Search found 118 matches

by rdl
Sun Feb 14, 2021 8:43 pm
Forum: Japan
Topic: Meoto Yunomi Identification (and Suggestions for others)
Replies: 1
Views: 87

Re: Meoto Yunomi Identification (and Suggestions for others)

Japanese teaware can be expensive, but to invest in a new set that you buy (together) and know the artist and remember the day you received them, as the years pass happily and they fill not only with tea but memories. However, your pictured set are beautiful cups and for that reason alone they will ...
by rdl
Fri Jan 15, 2021 11:05 am
Forum: China & Taiwan
Topic: Young Chinese girls revive 1,200-year-old porcelain leaf cup making techniques
Replies: 20
Views: 815

Re: Young Chinese girls revive 1,200-year-old porcelain leaf cup making techniques

I don't mean to sidetrack from highlighting these Chinese potters, and apologize if this is the wrong place, but I will just put the suggestion out there that Suzuki-san at Kugogama, Daisenyaki can be contacted, or possibly through magokorodo on ebay, if purchasing the Chinese teacups isn't practica...
by rdl
Thu Jan 14, 2021 7:07 pm
Forum: China & Taiwan
Topic: Young Chinese girls revive 1,200-year-old porcelain leaf cup making techniques
Replies: 20
Views: 815

Re: Young Chinese girls revive 1,200-year-old porcelain leaf cup making techniques

you're not thinking about translation. we in english don't use, currently, a word, nor have the will, to imply the age and often marital status of a woman. in chinese they do.
by rdl
Thu Jan 14, 2021 9:47 am
Forum: China & Taiwan
Topic: Young Chinese girls revive 1,200-year-old porcelain leaf cup making techniques
Replies: 20
Views: 815

Re: Young Chinese girls revive 1,200-year-old porcelain leaf cup making techniques

Toshiyuki Suzuki, making Daisenyaki, has been researching centuries old techniques that are presently not fully understood. Here is a sake cup I purchased from him during one of my visits.
Very interesting article, thanks for posting.
by rdl
Sat Dec 19, 2020 11:05 pm
Forum: Additional Regions
Topic: The Hall China Company and classic American teapot designs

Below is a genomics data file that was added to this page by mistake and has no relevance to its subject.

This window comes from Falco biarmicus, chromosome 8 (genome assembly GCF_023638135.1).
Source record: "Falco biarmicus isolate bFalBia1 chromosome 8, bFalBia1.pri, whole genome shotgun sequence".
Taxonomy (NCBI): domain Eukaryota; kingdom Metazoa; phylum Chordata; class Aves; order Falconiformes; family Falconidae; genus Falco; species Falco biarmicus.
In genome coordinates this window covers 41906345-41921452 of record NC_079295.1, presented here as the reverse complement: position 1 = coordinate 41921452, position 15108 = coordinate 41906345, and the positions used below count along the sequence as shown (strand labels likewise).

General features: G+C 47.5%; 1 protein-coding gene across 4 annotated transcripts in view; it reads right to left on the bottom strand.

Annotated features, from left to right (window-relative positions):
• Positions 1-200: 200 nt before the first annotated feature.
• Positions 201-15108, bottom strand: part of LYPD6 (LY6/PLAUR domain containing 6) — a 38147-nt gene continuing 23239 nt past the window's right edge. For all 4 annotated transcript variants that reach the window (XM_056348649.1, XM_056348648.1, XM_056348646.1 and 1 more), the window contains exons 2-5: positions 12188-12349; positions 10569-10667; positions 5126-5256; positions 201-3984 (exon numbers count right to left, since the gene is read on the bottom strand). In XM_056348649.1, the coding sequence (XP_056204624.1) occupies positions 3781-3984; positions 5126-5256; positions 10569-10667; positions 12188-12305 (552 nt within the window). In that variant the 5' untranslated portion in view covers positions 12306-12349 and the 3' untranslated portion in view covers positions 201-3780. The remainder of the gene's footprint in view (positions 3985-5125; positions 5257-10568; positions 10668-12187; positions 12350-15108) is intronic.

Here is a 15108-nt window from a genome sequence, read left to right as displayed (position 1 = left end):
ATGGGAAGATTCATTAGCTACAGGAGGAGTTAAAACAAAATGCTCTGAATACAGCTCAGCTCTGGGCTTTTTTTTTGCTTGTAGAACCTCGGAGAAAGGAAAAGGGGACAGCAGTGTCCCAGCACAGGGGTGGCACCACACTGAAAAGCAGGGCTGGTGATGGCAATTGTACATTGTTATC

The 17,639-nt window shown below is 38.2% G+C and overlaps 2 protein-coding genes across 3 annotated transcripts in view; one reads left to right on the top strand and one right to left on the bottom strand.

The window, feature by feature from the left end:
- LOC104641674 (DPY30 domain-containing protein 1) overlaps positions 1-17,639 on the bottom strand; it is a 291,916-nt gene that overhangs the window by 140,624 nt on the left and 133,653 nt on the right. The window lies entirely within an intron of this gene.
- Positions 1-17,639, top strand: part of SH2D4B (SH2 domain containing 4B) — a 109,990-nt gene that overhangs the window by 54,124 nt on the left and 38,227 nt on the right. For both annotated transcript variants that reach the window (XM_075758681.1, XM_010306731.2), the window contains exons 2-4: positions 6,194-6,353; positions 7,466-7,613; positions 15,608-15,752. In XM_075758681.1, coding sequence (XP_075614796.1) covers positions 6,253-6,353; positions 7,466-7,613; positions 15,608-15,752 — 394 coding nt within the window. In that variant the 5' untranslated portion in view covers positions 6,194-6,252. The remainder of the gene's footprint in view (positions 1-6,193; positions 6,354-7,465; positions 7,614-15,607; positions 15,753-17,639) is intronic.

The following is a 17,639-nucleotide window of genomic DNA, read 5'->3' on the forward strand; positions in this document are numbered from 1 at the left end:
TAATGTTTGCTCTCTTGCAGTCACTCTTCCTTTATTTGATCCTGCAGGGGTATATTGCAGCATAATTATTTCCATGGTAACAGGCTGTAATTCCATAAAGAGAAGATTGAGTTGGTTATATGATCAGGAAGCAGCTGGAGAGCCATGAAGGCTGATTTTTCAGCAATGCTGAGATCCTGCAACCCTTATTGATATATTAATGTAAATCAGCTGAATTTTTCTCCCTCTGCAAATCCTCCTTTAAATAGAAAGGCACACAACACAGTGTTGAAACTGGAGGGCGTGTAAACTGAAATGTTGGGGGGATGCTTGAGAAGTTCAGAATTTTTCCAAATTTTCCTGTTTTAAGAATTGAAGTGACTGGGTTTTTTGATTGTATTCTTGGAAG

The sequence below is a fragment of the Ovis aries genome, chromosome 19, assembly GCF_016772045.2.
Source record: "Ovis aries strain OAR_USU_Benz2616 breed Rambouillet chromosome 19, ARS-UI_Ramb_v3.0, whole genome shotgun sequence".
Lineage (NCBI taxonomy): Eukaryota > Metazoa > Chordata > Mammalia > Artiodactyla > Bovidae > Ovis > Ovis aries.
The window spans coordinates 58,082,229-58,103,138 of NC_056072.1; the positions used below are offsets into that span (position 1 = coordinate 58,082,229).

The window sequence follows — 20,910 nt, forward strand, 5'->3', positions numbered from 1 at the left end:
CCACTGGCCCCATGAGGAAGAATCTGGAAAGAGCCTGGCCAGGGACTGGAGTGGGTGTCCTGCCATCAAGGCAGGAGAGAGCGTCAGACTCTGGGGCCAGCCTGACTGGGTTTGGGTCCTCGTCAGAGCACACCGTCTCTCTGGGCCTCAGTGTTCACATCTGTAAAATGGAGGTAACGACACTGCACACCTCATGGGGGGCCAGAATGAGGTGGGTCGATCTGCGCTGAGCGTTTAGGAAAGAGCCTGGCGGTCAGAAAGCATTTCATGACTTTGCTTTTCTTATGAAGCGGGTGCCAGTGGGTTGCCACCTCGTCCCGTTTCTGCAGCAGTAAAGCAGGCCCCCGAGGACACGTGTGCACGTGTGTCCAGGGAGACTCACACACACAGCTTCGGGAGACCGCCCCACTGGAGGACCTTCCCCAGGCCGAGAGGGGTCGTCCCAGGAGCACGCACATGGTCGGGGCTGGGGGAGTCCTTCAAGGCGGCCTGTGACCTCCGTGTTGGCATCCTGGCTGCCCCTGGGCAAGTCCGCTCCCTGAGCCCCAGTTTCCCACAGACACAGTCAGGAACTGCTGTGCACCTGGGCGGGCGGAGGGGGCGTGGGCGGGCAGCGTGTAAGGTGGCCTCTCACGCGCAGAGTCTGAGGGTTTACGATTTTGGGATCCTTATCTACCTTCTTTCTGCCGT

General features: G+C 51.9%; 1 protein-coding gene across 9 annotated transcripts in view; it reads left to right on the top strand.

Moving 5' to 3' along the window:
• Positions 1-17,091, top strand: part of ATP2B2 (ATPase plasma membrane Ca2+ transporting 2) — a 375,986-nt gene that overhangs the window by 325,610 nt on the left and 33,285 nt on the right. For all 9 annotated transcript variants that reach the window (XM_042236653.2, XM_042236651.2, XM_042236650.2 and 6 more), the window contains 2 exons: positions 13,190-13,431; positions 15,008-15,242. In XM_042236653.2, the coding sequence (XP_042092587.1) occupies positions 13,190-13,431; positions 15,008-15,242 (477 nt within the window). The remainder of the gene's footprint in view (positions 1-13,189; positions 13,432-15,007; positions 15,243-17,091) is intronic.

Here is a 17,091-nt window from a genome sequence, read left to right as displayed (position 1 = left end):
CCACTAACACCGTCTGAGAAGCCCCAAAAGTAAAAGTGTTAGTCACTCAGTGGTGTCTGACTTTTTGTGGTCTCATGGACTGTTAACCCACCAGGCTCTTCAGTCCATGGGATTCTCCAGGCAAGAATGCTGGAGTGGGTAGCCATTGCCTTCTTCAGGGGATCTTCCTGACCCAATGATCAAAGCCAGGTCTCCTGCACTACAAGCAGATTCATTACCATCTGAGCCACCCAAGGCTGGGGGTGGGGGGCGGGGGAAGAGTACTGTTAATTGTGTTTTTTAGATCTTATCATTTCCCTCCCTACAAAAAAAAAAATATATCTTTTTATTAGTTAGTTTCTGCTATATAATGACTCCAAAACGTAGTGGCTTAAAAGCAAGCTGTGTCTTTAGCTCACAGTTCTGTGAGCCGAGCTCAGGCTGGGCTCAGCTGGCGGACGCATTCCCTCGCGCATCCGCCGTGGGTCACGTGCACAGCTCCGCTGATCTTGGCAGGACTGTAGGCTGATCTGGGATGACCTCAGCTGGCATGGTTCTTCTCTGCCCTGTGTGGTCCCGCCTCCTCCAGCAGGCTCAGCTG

Replies: 7
Views: 623

Re: The Hall China Company and classic American teapot designs

Upton Tea is working with Hall China and Homer Laughlin to produce their teapots. When they first announced the collaboration they did a really interesting historical write up of these companies until the present. mbanu, I have been enjoying reading your research and discoveries that you have been p...
by rdl
Sun Nov 22, 2020 12:02 am
Forum: Japan
Topic: Why are Chawans so expensive?
Replies: 9
Views: 702

Re: Why are Chawans so expensive?

I'd like to venture an answer from the knowledge I have gleaned over the years. All pottery is made with great aesthetic care and attention. Different pieces have different challenges. But when you consider a chawan, that object is in a class by itself. I know potters will sit in front of their whee...
by rdl
Sat Nov 21, 2020 9:19 pm
Forum: General Discussion
Topic: Has the internet lost interest in British-style tea?
Replies: 19
Views: 1093

Re: Has the internet lost interest in British-style tea?

I'd like to clarify my use of the word "blend." I agree with Ethan Kurland that consistency in taste is maintained by blending teas. I was referring to tea type blends like Scottish Blend. To quote from the Adagio website: "Richly blended with Assam, Keemun, Yunnan, and Sri Lankan full-leaf teas, yo...
by rdl
Sat Nov 21, 2020 5:40 pm
Forum: General Discussion
Topic: Has the internet lost interest in British-style tea?